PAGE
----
# Question Video: Describing the Lost Voltage of a Battery Physics

Which of the following statements is a correct description of the lost voltage of a battery? [A] The lost voltage of a battery is the potential difference across its terminals when it is not producing any current. [B] The lost voltage of a battery is the voltage of the battery when it is fully discharged. [C] The lost voltage of a battery is the voltage required to overcome its internal resistance. [D] The lost voltage of a battery is the voltage that it applies across a circuit that it is connected to.

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### Video Transcript

Which of the following statements is a correct description of the lost voltage of a battery? (A) The lost voltage of a battery is the potential difference across its terminals when it is not producing any current. (B) The lost voltage of a battery is the voltage of the battery when it is fully discharged. (C) The lost voltage of a battery is the voltage required to overcome its internal resistance. (D) The lost voltage of a battery is the voltage that it applies across a circuit that it is connected to.

Clearing some space at the top of our screen, let’s consider a battery that’s part of a simple electrical circuit. Through chemical means, this battery supplies a potential difference to the circuit. That is, it causes the electrical potential here in the circuit at the battery’s positive terminal to be different than the electrical potential here at the battery’s negative terminal. In order to create this potential difference, the battery must work against some internal resistance. That is, not only is there’s resistance externally in the circuit the battery is connected to, but there’s also some resistance in the battery itself to generating a potential difference.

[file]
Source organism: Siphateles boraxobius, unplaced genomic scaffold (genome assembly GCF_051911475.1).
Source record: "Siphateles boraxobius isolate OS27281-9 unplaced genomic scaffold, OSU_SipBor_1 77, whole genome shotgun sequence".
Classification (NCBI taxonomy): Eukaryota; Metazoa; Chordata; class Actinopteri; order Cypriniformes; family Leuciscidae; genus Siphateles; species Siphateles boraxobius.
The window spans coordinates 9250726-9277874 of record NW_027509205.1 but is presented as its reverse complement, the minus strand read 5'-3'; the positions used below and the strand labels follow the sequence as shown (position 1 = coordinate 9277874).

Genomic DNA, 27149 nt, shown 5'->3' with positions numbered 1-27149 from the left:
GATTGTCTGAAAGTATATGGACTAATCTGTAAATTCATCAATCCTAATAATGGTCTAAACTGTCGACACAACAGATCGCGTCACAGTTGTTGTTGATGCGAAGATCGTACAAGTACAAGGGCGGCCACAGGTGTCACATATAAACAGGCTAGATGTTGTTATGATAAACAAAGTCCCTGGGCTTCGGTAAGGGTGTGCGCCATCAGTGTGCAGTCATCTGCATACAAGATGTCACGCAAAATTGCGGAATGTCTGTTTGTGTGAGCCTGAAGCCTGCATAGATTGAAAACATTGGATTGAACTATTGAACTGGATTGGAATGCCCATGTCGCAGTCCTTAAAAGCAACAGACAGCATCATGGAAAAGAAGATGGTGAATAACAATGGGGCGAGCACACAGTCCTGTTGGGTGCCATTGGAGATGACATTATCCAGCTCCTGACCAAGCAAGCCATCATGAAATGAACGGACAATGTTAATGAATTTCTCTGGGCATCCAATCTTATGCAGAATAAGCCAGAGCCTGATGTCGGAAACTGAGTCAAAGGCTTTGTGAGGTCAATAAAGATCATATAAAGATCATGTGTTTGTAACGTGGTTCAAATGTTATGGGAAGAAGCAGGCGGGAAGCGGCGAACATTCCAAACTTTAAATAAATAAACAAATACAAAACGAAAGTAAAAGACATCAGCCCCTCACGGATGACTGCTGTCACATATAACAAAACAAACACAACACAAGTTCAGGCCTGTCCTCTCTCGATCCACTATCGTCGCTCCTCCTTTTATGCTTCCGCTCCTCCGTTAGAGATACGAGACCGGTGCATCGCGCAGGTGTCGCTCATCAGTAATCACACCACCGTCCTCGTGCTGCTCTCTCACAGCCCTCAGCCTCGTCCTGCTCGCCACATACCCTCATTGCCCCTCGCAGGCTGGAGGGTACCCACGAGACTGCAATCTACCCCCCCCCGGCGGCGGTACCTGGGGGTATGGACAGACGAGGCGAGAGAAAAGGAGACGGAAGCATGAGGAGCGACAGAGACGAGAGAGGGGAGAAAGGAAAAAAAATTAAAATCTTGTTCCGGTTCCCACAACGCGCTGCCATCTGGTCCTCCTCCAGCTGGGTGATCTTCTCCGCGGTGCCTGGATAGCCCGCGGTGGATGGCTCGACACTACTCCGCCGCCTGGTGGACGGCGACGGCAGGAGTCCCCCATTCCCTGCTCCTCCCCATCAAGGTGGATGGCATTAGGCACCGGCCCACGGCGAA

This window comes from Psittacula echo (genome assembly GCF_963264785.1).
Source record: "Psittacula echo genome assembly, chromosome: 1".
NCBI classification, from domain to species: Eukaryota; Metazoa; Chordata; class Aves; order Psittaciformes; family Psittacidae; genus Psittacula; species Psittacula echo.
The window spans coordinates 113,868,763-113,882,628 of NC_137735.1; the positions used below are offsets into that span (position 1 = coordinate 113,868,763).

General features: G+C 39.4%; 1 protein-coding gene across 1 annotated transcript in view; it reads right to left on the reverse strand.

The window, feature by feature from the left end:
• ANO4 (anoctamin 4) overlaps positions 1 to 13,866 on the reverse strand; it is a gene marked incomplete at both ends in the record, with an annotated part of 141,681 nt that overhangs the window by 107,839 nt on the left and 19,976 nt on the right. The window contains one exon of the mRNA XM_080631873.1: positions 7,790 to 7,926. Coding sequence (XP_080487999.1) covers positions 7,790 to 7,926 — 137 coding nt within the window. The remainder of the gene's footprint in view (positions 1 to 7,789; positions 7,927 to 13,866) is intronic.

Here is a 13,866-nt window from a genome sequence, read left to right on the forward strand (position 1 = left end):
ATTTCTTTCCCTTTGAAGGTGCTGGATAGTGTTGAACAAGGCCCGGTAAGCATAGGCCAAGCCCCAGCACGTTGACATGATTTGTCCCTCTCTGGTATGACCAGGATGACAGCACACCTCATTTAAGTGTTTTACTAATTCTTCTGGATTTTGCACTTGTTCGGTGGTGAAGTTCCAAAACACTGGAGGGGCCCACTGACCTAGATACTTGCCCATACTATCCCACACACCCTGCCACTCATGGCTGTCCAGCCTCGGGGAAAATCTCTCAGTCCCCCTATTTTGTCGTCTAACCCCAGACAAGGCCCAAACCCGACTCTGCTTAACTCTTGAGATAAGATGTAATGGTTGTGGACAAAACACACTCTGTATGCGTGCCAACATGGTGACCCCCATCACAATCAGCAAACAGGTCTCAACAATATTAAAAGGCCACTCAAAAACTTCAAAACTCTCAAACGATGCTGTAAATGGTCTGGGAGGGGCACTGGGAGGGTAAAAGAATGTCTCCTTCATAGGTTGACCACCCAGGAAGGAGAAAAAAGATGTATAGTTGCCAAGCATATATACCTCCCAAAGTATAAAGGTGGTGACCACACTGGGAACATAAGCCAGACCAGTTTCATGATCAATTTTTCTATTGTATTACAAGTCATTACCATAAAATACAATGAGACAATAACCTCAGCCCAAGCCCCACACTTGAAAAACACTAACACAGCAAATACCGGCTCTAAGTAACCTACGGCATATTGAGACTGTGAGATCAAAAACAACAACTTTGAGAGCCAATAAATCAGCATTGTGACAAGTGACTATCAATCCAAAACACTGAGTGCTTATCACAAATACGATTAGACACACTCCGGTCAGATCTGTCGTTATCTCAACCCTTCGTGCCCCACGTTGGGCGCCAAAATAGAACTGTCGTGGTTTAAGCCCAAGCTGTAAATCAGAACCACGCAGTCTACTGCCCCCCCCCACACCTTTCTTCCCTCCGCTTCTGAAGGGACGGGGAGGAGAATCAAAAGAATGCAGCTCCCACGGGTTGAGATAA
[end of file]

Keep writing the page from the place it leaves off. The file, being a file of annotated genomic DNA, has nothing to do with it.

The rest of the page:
If we were to use a measuring device, say a voltmeter or a multimeter, to measure the potential difference across the terminals of a battery, we would be measuring what is called the terminal voltage of the battery. We can call this 𝑉 sub t. The battery’s terminal voltage is the potential difference experienced by the rest of the circuit. The terminal voltage, however, reflects a decrease in potential difference across the battery due to what is called lost voltage.

As we mentioned, a battery is a circuit component that has its own internal resistance. We could think of a battery then as a cell connected to a resistor. The cell generates a potential difference, and the resistor decreases that difference. The true potential difference generated by a battery is called its emf, its electromotive force. emf is diminished by a battery’s internal resistance, and the amount it’s diminished is called lost voltage.

It’s possible to connect emf and terminal voltage using an equation. If the internal resistance of our battery is lowercase 𝑟, then the terminal voltage, the voltage across the battery’s terminals when it’s in operation, is equal to the emf the battery generates minus the current in the circuit multiplied by the battery’s internal resistance. This product, 𝐼 times 𝑟, is the lost voltage of our battery. As stated in answer choice (C), this is the voltage required to overcome the battery’s internal resistance.

It looks then that choice (C) will be our answer. Answer choice (D), which says that the lost voltage of a battery is the voltage the battery applies across a circuit that it’s connected to, is not correct because we know that that voltage is actually the terminal voltage, 𝑉 sub t, of the battery. Considering answer choice (B), the voltage of the battery when it’s fully discharged is zero volts. This, however, is not what we mean when we talk about the lost voltage of a battery. Considering answer option (A), even if we disconnect a battery from any circuit and then measure the potential difference across its terminals, that will still just give us the terminal voltage, 𝑉 sub t, of the battery. Answer choice (A) is not correct either.

Option (C) is confirmed as our answer. The lost voltage of a battery is the voltage required to overcome its internal resistance.